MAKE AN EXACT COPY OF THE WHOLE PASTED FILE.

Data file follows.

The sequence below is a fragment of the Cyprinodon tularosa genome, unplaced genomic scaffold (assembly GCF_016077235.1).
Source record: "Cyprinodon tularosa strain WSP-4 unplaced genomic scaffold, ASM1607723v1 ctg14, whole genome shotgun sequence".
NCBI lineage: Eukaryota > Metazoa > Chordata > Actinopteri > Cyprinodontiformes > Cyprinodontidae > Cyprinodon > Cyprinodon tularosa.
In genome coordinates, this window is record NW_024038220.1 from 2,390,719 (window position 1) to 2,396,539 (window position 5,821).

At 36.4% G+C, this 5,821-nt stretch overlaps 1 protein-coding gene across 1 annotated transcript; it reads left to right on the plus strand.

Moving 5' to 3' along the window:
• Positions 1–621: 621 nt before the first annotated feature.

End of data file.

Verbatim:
The sequence below is a fragment of the Cyprinodon tularosa genome, unplaced genomic scaffold (assembly GCF_016077235.1).
Source record: "Cyprinodon tularosa strain WSP-4 unplaced genomic scaffold, ASM1607723v1 ctg14, whole genome shotgun sequence".
NCBI lineage: Eukaryota > Metazoa > Chordata > Actinopteri > Cyprinodontiformes > Cyprinodontidae > Cyprinodon > Cyprinodon tularosa.
In genome coordinates, this window is record NW_024038220.1 from 2,390,719 (window position 1) to 2,396,539 (window position 5,821).

At 36.4% G+C, this 5,821-nt stretch overlaps 1 protein-coding gene across 1 annotated transcript; it reads left to right on the plus strand.

Moving 5' to 3' along the window:
• Positions 1–621: 621 nt before the first annotated feature.